Chandigarh: Shiromani Akali Dal president and former Punjab deputy chief minister Sukhbir Singh Badal said a case-by-case approach should be adopted while granting Indian citizenship to anyone, with persecution and not religion as the grounds for consideration.
Amid nationwide protests against the Citizenship (Amendment) Act, the SAD, a close ally of the ruling BJP, has come out openly against the exclusion of Muslims from the law.
“Even if a community is only .0001 per cent in size, it should not be made to feel that it is not a part of India,” Sukhbir told ThePrint. “A prime minister or chief minister is not the prime minister or chief minister of just one community, but of the entire state or country.”
Sukhbir also said the Modi government has raked up an “unnecessary controversy” by keeping Muslims out of the purview of the new law, when it could in fact shed its “anti-Muslim” tag by including the community.
“The inclusion of Muslims would have silenced all critics of the act. The NDA could have shed the tag of being anti-Muslim. Instead, what we have done is rake up an unnecessary controversy and we are now at the receiving end of flak from the opposition, which has got a convenient handle to beat us with,” Sukhbir said.
The MP from Punjab’s Jalalabad added, “In any case, there is going to be a committee which is going to look at all individual cases of persecution. When it is going to be on a case-to-case basis, why have religion as the criterion at all?”
Sukhbir said Muslims were being persecuted in many Muslim countries too, citing examples of Syria and Afghanistan.
“The exclusion of Muslims from the CAA was thus visibly wrong. Ahmediyas, for instance, are a group of Muslims settled in Qadian in Punjab, where they have their international headquarters. They are not considered to be Muslims at all in Pakistan and many other Muslim countries in the world,” he said.
The SAD had supported the Citizenship (Amendment) Bill when it was tabled in both the Lok Sabha and Rajya Sabha. However, in the Lok Sabha debate on 9 December, Sukhbir had said persecuted Muslims should be included in the proposed law.
The act promises citizenship to Hindus, Sikhs, Christians, Parsis, Buddhists and Jains who arrived in India on or before 31 December 2014 after suffering religious persecution in Pakistan, Afghanistan and Bangladesh.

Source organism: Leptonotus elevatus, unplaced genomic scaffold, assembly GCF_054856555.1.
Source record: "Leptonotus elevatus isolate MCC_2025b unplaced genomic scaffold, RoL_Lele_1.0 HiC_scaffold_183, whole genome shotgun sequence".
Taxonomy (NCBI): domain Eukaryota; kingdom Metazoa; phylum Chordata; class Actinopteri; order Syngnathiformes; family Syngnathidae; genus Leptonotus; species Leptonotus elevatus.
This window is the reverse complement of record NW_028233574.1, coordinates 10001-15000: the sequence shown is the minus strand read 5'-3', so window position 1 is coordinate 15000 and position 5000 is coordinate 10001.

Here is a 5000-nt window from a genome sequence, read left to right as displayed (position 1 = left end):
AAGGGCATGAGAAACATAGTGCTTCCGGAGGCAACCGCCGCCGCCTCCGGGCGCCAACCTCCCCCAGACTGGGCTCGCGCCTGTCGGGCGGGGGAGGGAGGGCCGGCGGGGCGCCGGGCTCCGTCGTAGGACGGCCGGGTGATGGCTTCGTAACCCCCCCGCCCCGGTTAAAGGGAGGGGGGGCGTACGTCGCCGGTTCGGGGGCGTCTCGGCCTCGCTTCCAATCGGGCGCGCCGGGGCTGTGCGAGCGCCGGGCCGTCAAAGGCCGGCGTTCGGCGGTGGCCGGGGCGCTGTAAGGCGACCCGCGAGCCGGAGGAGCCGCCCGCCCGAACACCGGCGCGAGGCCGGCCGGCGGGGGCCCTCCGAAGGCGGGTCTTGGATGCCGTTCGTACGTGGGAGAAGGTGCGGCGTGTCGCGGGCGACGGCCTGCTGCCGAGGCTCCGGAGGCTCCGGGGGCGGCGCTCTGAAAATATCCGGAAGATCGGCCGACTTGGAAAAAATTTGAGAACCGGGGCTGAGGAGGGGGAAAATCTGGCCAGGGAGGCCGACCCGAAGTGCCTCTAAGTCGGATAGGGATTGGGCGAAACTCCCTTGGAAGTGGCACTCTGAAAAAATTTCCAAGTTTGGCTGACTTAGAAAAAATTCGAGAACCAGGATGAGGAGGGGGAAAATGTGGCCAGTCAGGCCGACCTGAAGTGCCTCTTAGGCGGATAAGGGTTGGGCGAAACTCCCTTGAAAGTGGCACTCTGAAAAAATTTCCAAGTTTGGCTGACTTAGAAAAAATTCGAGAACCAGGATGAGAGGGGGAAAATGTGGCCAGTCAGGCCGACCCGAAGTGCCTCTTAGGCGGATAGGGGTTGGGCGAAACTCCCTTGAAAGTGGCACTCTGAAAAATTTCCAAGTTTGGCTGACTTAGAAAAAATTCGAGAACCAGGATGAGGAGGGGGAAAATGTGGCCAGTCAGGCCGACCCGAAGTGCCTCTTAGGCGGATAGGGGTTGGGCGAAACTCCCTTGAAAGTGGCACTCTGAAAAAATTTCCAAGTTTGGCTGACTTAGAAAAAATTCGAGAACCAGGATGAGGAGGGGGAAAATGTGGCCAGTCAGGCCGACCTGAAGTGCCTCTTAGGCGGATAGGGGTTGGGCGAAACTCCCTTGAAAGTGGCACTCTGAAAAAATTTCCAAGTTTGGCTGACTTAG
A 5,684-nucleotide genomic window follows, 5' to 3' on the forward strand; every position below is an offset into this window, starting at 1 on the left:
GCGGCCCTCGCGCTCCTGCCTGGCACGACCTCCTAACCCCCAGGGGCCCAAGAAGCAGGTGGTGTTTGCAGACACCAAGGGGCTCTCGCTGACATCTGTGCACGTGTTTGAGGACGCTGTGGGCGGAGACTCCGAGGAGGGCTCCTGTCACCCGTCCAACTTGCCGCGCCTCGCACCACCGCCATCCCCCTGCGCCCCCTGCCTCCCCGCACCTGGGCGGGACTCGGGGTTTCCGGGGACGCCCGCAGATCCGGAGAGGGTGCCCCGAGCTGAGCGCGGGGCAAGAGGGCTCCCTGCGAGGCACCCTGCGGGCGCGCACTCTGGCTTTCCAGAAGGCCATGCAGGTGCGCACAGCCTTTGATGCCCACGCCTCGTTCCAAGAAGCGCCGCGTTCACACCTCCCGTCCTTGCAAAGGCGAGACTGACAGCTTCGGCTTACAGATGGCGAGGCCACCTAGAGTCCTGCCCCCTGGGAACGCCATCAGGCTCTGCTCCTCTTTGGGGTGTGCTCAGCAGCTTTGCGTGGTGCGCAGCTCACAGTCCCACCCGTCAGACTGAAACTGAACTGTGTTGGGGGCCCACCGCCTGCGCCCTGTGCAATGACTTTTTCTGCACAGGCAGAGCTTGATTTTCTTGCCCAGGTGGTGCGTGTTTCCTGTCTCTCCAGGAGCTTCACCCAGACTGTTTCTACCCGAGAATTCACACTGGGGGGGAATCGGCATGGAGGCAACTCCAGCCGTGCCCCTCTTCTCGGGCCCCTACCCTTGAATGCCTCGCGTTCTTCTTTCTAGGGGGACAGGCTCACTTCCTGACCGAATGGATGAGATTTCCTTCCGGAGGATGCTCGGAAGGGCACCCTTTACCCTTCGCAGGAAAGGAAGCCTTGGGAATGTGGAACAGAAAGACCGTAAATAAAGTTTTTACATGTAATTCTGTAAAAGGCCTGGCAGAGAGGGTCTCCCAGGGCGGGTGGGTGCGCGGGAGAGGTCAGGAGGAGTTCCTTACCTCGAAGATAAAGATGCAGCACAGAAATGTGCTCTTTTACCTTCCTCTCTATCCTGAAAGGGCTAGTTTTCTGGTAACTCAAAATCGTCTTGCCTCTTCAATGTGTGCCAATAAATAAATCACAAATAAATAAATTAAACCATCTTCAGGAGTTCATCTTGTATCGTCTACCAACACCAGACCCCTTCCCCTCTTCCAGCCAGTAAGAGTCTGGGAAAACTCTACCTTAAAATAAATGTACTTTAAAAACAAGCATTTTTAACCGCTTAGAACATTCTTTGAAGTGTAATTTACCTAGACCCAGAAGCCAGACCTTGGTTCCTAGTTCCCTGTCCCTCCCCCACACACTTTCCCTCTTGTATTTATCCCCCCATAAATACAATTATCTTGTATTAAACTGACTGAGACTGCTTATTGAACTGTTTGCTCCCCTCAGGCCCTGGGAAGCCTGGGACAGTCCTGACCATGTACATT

Afghanistan was not part of original bill: Sukhbir
Sukhbir claimed credit for the inclusion of Afghanistan in the act, in addition to Pakistan and Bangladesh.
He said the original draft of the bill did not include Afghanistan. “It was at our insistence that Afghanistan was added to the bill. In fact, we have been fighting for such a bill for the past 30 years,” referring to the plight of Sikhs in Afghanistan.
“Because of the worsening situation in Afghanistan, thousands of Sikhs settled there had fled to India and taken refuge here. They need to be protected by the act because they do not have any documents. They give several examples of their family members who went and settled in USA or England, and were granted citizenship within a matter of months. In India, they had to wait indefinitely,” he said.
‘Cannot discriminate on the basis of religion’
Asserting that secularism is inherent in the Indian Constitution and also the Sikh religion, Sukhbir said anyone who faces persecution in his or her country should be granted Indian citizenship, religion notwithstanding.
“We must not forget that India is a secular country. Our nation is home to people of every religion and this act affects all the minority communities in India. Why don’t we include the Muslims in it? Why should we say ‘except Muslims’ or except this or that? We are a democracy, and our Constitution says that we should not and cannot discriminate on the basis of religion,” he said.
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